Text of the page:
This benign organism is important to eradicate for the following reasons:
Mold is a microscopic organism - a type of fungus - that grows and flourishes optimally in humid and damp moisture conditions on surfaces that are mainly organic in nature. Unfortunately, these include household areas including paper on drywall, wood framing members, wall paper, wall paints, carpet, and more.
Mold spreads quickly once it takes hold in one of these ideal areas. In ideal conditions, mold releases airborne spores (seeds) into the air to further its growth. Thus, this aspect is where the danger lies. These spores are well known to cause a number of health effects that are hard to determine the source of - especially when a household or work building has an unknown mold problem. A primary indication of a building interior mold problem is a musty smell in certain areas or throughout a building or home.
According to the EPA 90% of our time is spent indoors.
According to the Insurance Information Institute, mold has become one of the most costly environmental claims today facing property owners, builders & contractors, as well as construction material manufacturers.
A Mayo Clinic Study linked nearly all the chronic sinus infections that trouble approximately 37 million Americans to mold. Recent studies have also linked mold to the tripling of the asthma rate over the past twenty years.
A Harvard University Study of ten thousand homes in the United States and Canada found that over half of the homes had water damage and mold. In the study, the presence of mold was associated with a substantially higher level of respiratory problems.
The American Lung Association and the US Consumer Products Safety Commission estimated that one third to one half of all structures within the US have damp conditions which can encourage mold growth. The study goes on to say, “This information is indicative of the problem. Mold doesn’t go away or become healthier over time.”
The EPA list all molds as an allergen. The proteins within mold cells have been determined to cause an immune-attack response in the human body. It has been proven to cause symptoms such as eye irritation, nasal congestion, fatigue, skin rash, cough, headache, or difficulty breathing.
Additionally, some molds can release micro-toxins that can be carcinogenic and highly toxic. These micro-toxins can have profound effects on a person’s well-being when breathed in or ingested regularly over a long period of time. Prolonged exposure to high amounts of mold spores and micro-toxins can result in serious health risks such as pulmonary bleeding, renal toxicity, pregnancy complications, neuro-toxicity, hypersensitivity, and cancer.
Ignoring a mold problem while you occupy the building or home is one thing - what happens when it comes time to sell it? A common real estate inspection is always going to target water damage and mold as a primary factor that will prevent the property from selling until a professional certification is presented that the problem is remediated. Trying to fix the problem yourself at this point will not cut it. Obviously, this affects your property value through either conceding the remediation costs from the sales price or coming out of pocket to get it done.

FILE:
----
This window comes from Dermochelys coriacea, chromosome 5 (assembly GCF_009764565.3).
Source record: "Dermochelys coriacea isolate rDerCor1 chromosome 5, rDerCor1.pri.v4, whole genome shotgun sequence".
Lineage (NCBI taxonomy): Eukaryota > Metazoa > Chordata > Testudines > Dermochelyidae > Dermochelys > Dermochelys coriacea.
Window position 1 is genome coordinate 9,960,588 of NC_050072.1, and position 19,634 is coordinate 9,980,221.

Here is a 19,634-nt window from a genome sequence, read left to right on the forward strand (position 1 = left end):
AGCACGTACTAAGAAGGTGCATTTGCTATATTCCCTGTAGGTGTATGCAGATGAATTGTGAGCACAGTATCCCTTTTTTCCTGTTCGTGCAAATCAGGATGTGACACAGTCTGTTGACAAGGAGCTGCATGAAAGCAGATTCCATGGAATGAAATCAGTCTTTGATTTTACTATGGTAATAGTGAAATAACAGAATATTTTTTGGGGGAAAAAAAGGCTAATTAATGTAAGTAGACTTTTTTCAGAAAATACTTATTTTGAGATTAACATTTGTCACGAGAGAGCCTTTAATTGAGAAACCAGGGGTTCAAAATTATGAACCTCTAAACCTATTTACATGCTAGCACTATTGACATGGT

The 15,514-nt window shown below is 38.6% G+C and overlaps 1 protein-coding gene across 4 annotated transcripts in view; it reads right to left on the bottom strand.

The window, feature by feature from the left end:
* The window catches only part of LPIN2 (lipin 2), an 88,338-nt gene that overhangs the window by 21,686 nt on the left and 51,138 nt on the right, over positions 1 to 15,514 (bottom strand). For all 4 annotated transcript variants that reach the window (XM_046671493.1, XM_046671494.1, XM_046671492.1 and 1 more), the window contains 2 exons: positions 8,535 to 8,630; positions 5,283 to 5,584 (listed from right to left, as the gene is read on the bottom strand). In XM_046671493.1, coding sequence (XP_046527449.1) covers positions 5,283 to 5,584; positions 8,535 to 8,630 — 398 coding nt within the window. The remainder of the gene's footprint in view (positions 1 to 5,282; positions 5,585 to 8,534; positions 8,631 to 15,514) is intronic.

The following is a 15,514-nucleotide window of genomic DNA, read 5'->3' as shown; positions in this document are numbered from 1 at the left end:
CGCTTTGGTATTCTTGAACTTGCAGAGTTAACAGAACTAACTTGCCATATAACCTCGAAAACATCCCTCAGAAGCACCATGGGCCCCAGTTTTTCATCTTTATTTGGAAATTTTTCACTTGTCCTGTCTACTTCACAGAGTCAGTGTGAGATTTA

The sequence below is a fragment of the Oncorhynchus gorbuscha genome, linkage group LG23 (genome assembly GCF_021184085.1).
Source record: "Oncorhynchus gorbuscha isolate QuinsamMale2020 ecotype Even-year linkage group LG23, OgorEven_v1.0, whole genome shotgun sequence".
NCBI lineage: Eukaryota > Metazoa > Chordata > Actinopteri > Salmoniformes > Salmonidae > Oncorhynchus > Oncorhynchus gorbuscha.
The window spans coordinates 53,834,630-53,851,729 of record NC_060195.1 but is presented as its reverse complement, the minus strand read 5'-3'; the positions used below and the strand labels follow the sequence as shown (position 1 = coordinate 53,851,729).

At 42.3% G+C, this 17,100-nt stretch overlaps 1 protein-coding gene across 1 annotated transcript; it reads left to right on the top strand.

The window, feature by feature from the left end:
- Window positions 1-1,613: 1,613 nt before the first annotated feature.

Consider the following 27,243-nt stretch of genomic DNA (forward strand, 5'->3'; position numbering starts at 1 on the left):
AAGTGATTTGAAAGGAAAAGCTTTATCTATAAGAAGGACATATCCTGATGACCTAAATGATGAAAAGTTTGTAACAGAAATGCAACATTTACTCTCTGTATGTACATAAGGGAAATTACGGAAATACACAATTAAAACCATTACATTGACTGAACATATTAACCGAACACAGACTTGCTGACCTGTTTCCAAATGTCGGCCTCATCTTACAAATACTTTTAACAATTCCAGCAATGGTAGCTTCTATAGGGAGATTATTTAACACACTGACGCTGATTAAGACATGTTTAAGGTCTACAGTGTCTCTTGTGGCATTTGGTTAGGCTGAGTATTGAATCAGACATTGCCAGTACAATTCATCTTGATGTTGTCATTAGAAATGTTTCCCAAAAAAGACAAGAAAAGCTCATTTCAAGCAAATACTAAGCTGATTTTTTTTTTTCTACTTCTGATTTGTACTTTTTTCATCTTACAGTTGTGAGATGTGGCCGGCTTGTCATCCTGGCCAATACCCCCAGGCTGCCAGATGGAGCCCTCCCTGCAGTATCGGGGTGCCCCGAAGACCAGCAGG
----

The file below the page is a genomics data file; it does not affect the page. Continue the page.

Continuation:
Water leaks such as leaky roofs and pipes are obvious sources of moisture. Bathrooms, kitchens, laundry rooms, attics, and basements or crawlspaces are prime mold growth locations, but mold can be found in any area of your home or building. The bottom line is, if you had a pipe or water heater tank give out with a significant amount of water damage that seeps into baseboards, walls, or under flooring, you can pretty much bet on a future mold growth problem.
These photos are pretty obvious examples of a neglected, constantly damp basement, a significant roof leak behind the walls and a highly humid laundry room where the problem was ignored. Obviously, musty odors are a significant sign of mold contamination. Smelling and observing a significant mold infestation combined means you already have a serious mold remediation issue that needs immediate attention.
There are many signs that you can look for that can be indications of mold contamination that are not so obvious. The smell test is key. Again, musty odors in certain areas of the house indicate there is something going on behind the walls or under the floors of that general area.
Here are some red flags you should be aware of:
If your roof is old or you are aware of minor leaks, it would be in your best interest to thoroughly check your attic for mold growing in the known areas of a leak.
With basements - where water pipes, water heaters and laundry areas are typically located - it's inevitable at some point in a home's history that there is going to be a water damage issue arise. Especially in circumstances where a weather flooding event or, with basements being under ground surface, through rain drainage seepage through cracks in the basement's concrete walls or floor.
Most of us are obviously not inclined to crawling under our home or building on a regular basis. Again, building water pipes are typically running through them and exposed to temperature fluctuations. Over time, they are prone to fail and leak or rupture. In many cases, the crawlspace has ineffective moisture barrier protection. Heavy rain and flooding causes occasional flooding or long-term puddling under the house. Your exposed wooden rafters and beams become ideal organic breeding grounds for mold - especially in older homes with untreated wood.
Property owners that are reasonably aware of the consequences of water damage are also aware of when a particular property is commonly experiencing them, as well. Frequent inspections of the property's crawlspace would be warranted to mitigate an expensive problem before it gets out of control.